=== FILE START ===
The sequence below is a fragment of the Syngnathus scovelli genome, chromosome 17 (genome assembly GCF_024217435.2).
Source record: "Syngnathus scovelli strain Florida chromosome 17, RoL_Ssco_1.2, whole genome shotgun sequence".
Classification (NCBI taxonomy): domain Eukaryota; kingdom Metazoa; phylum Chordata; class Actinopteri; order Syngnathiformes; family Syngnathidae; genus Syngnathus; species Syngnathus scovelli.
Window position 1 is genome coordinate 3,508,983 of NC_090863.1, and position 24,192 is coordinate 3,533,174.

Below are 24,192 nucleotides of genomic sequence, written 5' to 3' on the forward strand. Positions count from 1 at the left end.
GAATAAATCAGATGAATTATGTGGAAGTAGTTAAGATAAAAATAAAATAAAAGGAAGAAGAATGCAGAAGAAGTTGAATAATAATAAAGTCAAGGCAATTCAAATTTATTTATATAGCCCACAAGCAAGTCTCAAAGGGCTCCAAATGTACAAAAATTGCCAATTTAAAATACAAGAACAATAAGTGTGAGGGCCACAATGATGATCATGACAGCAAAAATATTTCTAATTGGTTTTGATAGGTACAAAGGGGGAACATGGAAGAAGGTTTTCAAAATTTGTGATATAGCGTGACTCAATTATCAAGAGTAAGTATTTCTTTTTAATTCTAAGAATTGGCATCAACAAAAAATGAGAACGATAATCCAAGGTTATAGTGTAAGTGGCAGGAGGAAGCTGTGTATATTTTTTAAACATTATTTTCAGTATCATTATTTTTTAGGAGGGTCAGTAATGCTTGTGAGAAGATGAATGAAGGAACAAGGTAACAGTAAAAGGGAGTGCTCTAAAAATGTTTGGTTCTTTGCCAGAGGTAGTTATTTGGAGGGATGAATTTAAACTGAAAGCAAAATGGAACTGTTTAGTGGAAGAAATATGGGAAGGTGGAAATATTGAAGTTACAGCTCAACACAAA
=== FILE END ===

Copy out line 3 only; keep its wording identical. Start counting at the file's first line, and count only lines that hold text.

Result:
Classification (NCBI taxonomy): domain Eukaryota; kingdom Metazoa; phylum Chordata; class Actinopteri; order Syngnathiformes; family Syngnathidae; genus Syngnathus; species Syngnathus scovelli.